Today’s Advent Reading:
USCCB – December 20th

Advent is a time when we can appreciate Jesus’ value by thinking on his absence. Apart from God, we sit in darkness; we have no other hope than to wait for God.

Even as we wait, though, our darkness is not complete: God gives us a sign. In the narrative of Isaiah (excerpted in the lection: Isaiah 7:10–14), Ahaz refuses to receive a sign from the Lord. The Lord had offered anything Ahaz to choose anything as a sign, but Ahaz refused. Frustrated, Isaiah gave this as the sign from the Lord: “The young woman is pregnant and will give birth to a child.”

What a mundane thing! Yet God comes to us in simple ways. We do not need to spend our days waiting for God to appear in what we would consider miraculous ways. God came to us simply as a child—as one of us.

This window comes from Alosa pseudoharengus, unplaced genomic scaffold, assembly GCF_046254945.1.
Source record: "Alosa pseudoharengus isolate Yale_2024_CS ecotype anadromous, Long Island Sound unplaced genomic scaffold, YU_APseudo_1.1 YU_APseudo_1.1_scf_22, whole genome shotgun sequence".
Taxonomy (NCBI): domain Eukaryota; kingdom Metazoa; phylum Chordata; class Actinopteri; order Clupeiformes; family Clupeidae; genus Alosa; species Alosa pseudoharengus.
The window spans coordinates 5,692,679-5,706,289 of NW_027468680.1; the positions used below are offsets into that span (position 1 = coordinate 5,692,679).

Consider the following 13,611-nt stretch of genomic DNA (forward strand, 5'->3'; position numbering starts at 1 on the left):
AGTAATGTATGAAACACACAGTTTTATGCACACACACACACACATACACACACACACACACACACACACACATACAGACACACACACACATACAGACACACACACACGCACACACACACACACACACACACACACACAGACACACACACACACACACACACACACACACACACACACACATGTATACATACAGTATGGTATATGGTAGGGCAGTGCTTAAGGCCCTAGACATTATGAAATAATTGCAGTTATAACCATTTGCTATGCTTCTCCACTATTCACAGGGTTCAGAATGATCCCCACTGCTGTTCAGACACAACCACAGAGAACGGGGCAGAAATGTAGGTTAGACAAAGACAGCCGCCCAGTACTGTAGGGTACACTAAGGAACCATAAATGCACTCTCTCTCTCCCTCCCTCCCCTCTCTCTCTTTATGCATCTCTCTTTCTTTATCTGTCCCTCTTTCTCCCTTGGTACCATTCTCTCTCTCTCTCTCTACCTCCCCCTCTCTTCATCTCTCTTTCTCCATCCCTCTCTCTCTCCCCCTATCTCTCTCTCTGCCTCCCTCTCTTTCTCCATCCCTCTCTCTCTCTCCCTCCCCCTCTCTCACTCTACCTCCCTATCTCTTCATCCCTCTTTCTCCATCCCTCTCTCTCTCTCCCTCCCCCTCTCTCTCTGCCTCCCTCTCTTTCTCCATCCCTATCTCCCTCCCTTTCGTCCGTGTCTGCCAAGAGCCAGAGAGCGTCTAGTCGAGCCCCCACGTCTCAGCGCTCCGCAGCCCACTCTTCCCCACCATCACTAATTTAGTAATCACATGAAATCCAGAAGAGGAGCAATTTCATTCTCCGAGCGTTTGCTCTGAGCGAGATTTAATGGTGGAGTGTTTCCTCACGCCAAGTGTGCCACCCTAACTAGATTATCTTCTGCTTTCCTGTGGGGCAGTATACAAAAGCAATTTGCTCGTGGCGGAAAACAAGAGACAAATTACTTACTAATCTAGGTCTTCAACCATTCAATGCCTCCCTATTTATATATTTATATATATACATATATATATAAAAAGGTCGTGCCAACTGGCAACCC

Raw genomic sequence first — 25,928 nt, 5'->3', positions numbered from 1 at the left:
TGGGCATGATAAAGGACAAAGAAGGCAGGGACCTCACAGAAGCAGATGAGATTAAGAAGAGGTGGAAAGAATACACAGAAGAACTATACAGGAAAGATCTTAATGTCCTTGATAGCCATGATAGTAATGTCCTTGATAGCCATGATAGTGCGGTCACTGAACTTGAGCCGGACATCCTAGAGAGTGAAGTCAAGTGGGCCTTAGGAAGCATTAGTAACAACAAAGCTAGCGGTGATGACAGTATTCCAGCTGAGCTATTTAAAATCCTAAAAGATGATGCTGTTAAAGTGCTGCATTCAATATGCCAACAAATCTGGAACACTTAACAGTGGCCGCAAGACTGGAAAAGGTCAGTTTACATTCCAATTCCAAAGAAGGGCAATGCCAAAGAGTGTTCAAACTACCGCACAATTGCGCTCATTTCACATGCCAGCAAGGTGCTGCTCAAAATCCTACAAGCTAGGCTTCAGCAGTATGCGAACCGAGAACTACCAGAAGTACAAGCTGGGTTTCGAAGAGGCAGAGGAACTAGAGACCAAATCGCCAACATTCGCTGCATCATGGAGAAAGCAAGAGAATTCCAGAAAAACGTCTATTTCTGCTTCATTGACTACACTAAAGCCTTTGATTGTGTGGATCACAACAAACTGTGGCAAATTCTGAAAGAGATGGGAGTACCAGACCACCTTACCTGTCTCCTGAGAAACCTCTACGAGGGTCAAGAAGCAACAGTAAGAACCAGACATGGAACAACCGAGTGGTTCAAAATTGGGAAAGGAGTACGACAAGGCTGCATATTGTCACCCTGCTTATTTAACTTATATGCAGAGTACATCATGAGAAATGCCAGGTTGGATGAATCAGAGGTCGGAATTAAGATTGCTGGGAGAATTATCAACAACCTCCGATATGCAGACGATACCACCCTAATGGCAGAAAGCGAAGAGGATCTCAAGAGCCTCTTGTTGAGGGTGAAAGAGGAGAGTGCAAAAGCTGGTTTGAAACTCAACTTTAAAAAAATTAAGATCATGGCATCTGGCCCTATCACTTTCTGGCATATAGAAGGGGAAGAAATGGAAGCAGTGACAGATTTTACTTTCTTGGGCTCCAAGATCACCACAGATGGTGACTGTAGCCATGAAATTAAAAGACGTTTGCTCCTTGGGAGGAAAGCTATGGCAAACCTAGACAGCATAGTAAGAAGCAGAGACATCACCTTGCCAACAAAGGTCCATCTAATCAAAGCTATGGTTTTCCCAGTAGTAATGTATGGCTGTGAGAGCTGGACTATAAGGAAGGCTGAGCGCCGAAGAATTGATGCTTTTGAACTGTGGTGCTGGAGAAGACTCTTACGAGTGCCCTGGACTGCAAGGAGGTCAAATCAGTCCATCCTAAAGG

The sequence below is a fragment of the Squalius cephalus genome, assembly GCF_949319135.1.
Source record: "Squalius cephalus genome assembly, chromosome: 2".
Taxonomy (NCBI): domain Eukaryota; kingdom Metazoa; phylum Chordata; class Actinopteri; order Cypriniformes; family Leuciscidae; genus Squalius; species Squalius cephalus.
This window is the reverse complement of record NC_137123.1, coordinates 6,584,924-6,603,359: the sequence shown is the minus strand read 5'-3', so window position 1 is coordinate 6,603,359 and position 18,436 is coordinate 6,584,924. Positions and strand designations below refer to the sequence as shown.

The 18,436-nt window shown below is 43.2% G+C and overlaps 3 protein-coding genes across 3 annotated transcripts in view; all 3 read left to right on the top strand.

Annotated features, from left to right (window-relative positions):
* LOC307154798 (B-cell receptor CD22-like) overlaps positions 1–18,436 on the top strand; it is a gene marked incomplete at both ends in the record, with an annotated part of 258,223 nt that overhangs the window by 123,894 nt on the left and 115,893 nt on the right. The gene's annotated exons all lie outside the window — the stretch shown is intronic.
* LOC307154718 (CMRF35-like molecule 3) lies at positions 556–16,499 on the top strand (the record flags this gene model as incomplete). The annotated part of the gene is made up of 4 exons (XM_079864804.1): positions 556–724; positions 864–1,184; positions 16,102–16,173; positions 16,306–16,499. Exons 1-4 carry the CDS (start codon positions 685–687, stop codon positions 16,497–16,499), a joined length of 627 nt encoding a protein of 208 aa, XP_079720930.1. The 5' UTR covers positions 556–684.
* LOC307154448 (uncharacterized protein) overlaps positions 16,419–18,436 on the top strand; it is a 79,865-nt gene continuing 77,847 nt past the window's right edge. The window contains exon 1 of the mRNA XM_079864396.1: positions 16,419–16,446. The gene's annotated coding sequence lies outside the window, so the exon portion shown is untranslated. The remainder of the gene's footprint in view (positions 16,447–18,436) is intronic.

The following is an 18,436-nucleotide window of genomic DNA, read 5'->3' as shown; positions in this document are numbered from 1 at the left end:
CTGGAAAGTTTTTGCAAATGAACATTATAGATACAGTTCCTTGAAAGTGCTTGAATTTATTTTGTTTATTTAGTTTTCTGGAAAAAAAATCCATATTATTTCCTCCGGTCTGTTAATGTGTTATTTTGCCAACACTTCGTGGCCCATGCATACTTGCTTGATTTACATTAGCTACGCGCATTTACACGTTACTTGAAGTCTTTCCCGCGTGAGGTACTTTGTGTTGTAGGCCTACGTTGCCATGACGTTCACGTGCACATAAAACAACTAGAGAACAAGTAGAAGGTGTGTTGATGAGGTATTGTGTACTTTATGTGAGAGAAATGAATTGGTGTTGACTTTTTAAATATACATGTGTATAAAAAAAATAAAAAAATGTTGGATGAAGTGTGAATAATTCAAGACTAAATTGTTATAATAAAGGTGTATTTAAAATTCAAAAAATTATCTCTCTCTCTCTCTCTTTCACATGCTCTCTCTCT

“The young woman will give birth to a child”: God comes to us in weakness. God took the nature of a human being, with its physicality and brokenness, and visited us in the same condition as ourselves. By taking on flesh, Christ gives us strength in our mortality, enabling us to endure all things for the sake of God’s kingdom. Jesus is truly Emmanuel, “God with us.”

But Christ does more than merely come to us: he lifts us up to God. Through Christ, we have become, like the Virgin Mary, full of grace and highly favored. Through Christ’s coming, we have been made worthy, as today’s psalmody says, to ascend the hill of the Lord; our hands have been cleansed and our hearts have been purified. Christ gives us strength not only to face our own struggles, but to become reflections of God. Our own transformation allows us—compels us—to shine the light of Christ’s love on others.

Our King and Savior now draws near: O come, let us adore him. Amen.

Micah Walter is a second-year student at the Graduate School of Arts and Sciences.

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